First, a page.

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Since 2001, George Ludwig has helped organizations like yours dramatically improve their productivity and performance. His clients range from corporate giants like Johnson & Johnson and Northwestern Mutual to mid-size companies like Cutera, STAAR Surgical, and Biolase Technology right down to small entrepreneurial firms like TimeMed Labeling Systems and Team REIL.

What makes Ludwig’s clients rave about his services? They say it’s his holistic, customized approach. When someone calls asking for “sales training,” he doesn’t try to superimpose a set of generic techniques. Instead, he examines the company organically, searching for “best practices” by diagnosing factors like:

1. Corporate Culture
Starting with your CEO on down, is it sales-, manufacturing-, or operations-focused?
What’s your company’s philosophy as it relates to sales?
Do you really live by the philosophy?

2. Sales Strategy
Is your company laser-focused when it comes to sales?
What arenas are you playing in?
What markets are you going after?
Is everyone headed in roughly the same direction?

3. Sales Structure
Do you have the right sales rep profile?
The right number of sales reps?
Does your structure reflect your overall sales strategy?
How are you deploying your reps: geographically, by market segment, etc.?
Do you have the right field managers in place?
The right ratio of managers to salespeople?

4. Sales Process Methodology
How does it work? Describe the steps of the process. From the greeting handshake to the deal- closing handshake, what do your salespeople’s best practices look like across the process?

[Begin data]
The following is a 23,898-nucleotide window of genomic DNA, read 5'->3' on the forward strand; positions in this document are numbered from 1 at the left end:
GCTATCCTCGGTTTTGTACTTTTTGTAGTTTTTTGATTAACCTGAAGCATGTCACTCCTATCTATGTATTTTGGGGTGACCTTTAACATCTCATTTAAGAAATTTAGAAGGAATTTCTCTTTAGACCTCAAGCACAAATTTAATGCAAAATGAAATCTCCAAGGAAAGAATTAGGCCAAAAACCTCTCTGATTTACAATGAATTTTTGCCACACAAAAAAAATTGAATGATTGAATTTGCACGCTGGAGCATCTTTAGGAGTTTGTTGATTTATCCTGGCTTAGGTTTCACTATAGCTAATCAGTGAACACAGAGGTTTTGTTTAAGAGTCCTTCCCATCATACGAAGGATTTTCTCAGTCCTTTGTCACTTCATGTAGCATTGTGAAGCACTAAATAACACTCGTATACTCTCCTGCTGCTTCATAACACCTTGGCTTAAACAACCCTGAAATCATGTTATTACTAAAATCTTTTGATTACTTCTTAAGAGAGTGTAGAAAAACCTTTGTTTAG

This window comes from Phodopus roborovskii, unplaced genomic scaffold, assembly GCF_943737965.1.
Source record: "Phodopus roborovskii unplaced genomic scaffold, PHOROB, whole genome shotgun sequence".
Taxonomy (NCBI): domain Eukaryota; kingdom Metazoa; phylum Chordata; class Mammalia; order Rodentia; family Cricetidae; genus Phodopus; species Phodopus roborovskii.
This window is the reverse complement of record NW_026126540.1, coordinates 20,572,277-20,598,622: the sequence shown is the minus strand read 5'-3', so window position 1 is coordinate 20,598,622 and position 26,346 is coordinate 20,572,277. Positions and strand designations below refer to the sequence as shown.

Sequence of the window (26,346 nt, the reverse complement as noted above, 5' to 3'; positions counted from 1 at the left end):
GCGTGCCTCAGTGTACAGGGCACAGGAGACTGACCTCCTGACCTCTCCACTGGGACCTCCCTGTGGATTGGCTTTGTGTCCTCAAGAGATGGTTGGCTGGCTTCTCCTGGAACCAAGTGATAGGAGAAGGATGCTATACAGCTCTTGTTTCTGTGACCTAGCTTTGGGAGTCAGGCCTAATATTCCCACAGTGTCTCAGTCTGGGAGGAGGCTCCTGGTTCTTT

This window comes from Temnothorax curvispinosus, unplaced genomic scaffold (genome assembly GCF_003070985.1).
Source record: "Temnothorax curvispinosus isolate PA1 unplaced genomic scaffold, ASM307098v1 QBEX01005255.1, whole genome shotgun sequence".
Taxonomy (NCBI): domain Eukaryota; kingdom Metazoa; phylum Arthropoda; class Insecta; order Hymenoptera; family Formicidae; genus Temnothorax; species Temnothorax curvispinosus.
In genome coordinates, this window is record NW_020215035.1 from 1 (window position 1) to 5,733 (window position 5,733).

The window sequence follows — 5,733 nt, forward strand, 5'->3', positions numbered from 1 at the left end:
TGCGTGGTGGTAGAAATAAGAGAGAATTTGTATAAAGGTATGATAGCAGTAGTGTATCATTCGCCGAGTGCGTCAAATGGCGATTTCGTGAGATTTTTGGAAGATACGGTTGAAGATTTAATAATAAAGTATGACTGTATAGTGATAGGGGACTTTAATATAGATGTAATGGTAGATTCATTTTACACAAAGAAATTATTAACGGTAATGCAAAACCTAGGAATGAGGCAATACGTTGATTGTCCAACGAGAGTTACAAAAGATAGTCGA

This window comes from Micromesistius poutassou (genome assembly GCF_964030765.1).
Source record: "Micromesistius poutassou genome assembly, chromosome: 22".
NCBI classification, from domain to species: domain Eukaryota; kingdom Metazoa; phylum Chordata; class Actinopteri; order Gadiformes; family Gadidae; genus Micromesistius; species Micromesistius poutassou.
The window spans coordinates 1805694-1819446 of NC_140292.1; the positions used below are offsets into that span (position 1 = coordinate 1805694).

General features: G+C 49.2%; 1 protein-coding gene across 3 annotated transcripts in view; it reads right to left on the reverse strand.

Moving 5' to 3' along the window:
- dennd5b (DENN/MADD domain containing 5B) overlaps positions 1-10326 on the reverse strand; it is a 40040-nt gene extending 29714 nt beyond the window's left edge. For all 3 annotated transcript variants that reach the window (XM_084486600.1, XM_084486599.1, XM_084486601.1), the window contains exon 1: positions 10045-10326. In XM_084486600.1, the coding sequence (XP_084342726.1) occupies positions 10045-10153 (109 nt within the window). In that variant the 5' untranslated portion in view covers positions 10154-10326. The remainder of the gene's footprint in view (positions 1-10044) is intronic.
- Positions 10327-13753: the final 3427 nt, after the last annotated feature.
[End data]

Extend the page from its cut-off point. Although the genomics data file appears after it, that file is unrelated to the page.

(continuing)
Do your tactics reflect your strategy?
Do you follow a system that adheres to the philosophy that how you sell is as important as what you sell?

5. Sales Training
Is it sporadic or ongoing?
Do you have spot-on customized training based on your sales process?
Is it being delivered in such a way that your team buys in and commits to improving their behaviors?
Are you reinforcing your training consistently?
Are your front-line managers holding your people accountable for improving their selling behaviors?

6. Hiring Practices
Have you developed a template for hiring the right people to meet the specific criteria necessary for sales success in the markets in which you play?
Do you have a truly effective way to help your managers interview for these criteria?

7. Sales Compensation
Is your company’s sales compensation driving the kinds of behaviors you want to see? (It’s not about total payout; it’s about how you disperse it to drive behaviors.)

8. Sales Management
What happens when you promote a salesperson to a management position?
Do you provide any sales leadership training?
What about coaching training?
If a rep is weak on, say, consultative questioning, are managers able to help him or her improve?

9. Sales Pipeline
Is your organization effective at managing your sales pipeline?
Do your managers forecast accurately?
Do your managers help their sales team maximize their sales funnels and not waste their precious time on marginal opportunities?
Have you implemented a Sales Force Automation (SFA) Tool that effectively guides your sales organization on what to do and where to go and gives you an accurate dashboard view as well?
Or your SFA Tool bogging your salespeople down with busy work and is really automating only chaos?

10. Metrics & Accountability
Do you have the right kind of metrics and accountability practices?
Do you have the right scorecard?
Are you measuring the right things and holding people accountable for delivering them?
Have you established a culture of constant accountability?

Once Ludwig has audited all these components, he has a clear picture of:
a) which “best practices” are already in place and
b) which areas your company needs to strengthen

This provides a "big picture" context that ensures the strategies and techniques learned during his sales training take root and grow in all of your salespeople. After all, even the best training in the world won't work well if you're hiring the wrong people or if your compensation structure is inherently de-motivating.